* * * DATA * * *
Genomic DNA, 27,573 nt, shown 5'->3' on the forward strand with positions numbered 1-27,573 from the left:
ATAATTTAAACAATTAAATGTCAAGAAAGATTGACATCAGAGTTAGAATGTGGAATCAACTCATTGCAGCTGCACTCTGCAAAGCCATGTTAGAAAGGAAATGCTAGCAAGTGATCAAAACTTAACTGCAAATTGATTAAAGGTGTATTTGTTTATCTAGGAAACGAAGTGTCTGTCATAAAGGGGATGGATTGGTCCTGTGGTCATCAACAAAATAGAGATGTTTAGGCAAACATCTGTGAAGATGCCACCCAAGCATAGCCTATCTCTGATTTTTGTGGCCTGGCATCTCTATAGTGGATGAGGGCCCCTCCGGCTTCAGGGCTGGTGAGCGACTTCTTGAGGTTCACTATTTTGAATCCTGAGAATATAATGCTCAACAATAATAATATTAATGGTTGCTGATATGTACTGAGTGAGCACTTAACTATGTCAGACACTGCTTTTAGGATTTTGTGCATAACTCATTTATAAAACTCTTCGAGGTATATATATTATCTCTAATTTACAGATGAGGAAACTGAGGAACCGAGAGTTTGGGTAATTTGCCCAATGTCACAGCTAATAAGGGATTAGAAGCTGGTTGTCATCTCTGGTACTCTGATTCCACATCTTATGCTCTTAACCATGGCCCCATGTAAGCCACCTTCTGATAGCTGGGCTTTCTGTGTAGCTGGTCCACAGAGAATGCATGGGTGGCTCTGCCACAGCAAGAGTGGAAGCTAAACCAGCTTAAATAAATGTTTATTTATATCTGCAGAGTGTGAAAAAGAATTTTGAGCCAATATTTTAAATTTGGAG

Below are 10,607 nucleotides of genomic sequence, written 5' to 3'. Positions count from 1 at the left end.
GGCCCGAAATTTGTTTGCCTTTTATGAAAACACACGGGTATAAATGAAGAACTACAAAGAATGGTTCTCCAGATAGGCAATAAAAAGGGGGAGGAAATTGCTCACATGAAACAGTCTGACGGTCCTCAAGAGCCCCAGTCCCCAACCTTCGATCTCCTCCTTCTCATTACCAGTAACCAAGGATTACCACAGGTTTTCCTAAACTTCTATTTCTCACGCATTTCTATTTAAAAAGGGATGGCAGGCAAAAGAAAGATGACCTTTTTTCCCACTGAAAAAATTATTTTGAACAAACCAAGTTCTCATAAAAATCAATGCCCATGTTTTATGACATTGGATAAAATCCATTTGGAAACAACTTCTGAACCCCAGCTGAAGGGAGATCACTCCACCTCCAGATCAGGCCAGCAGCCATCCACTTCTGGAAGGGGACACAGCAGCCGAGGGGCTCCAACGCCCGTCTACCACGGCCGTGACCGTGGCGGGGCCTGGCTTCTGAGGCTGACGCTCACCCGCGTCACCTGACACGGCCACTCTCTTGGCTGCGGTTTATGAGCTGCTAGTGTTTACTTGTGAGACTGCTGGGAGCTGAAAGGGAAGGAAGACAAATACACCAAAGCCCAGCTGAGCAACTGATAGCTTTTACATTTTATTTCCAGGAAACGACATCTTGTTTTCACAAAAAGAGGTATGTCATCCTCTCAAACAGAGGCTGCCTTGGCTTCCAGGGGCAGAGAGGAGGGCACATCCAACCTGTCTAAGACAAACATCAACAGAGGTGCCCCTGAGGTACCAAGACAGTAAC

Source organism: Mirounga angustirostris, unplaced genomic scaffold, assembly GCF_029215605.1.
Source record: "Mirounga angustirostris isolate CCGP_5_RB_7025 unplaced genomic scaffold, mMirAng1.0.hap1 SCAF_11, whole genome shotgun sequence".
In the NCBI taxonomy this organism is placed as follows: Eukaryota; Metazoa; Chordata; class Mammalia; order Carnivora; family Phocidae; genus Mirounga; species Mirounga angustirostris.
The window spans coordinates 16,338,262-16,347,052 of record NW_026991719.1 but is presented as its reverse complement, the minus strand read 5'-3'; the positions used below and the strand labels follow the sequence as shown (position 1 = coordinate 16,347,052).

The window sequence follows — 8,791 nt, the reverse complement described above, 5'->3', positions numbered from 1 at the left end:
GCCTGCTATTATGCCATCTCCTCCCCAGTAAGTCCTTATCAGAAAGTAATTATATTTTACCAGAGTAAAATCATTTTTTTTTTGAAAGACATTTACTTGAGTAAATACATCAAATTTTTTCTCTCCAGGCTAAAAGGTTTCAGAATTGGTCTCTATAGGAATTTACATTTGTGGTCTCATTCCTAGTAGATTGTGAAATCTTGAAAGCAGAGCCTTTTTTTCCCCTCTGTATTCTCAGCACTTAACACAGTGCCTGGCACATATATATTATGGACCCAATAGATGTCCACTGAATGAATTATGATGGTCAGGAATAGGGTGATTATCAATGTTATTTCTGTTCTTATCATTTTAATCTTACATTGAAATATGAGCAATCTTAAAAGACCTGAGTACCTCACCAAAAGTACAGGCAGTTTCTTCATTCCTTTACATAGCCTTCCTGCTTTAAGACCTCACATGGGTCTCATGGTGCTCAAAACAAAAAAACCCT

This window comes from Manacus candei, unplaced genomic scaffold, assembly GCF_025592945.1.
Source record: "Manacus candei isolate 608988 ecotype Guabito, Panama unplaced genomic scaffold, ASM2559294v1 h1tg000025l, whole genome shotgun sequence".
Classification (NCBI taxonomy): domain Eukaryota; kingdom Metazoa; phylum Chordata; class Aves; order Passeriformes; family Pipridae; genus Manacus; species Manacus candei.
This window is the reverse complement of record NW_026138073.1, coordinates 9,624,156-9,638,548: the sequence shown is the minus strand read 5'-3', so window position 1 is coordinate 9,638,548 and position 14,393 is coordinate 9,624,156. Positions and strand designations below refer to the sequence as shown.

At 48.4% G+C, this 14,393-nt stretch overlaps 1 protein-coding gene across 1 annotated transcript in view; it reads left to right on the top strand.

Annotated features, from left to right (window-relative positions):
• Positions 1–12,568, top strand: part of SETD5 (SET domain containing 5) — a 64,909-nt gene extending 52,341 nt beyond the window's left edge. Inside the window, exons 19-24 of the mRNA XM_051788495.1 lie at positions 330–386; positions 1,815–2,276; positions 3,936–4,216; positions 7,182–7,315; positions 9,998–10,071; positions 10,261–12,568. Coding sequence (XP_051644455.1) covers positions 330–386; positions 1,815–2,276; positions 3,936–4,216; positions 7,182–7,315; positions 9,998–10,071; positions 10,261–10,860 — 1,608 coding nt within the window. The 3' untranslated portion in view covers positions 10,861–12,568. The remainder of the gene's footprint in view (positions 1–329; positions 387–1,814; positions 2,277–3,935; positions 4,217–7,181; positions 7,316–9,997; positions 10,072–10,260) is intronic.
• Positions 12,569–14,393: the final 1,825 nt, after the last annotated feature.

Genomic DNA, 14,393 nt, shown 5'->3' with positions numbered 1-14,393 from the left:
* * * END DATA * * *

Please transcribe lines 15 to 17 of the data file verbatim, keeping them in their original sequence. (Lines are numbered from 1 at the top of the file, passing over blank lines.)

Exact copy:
At 48.4% G+C, this 14,393-nt stretch overlaps 1 protein-coding gene across 1 annotated transcript in view; it reads left to right on the top strand.

Annotated features, from left to right (window-relative positions):
• Positions 1–12,568, top strand: part of SETD5 (SET domain containing 5) — a 64,909-nt gene extending 52,341 nt beyond the window's left edge. Inside the window, exons 19-24 of the mRNA XM_051788495.1 lie at positions 330–386; positions 1,815–2,276; positions 3,936–4,216; positions 7,182–7,315; positions 9,998–10,071; positions 10,261–12,568. Coding sequence (XP_051644455.1) covers positions 330–386; positions 1,815–2,276; positions 3,936–4,216; positions 7,182–7,315; positions 9,998–10,071; positions 10,261–10,860 — 1,608 coding nt within the window. The 3' untranslated portion in view covers positions 10,861–12,568. The remainder of the gene's footprint in view (positions 1–329; positions 387–1,814; positions 2,277–3,935; positions 4,217–7,181; positions 7,316–9,997; positions 10,072–10,260) is intronic.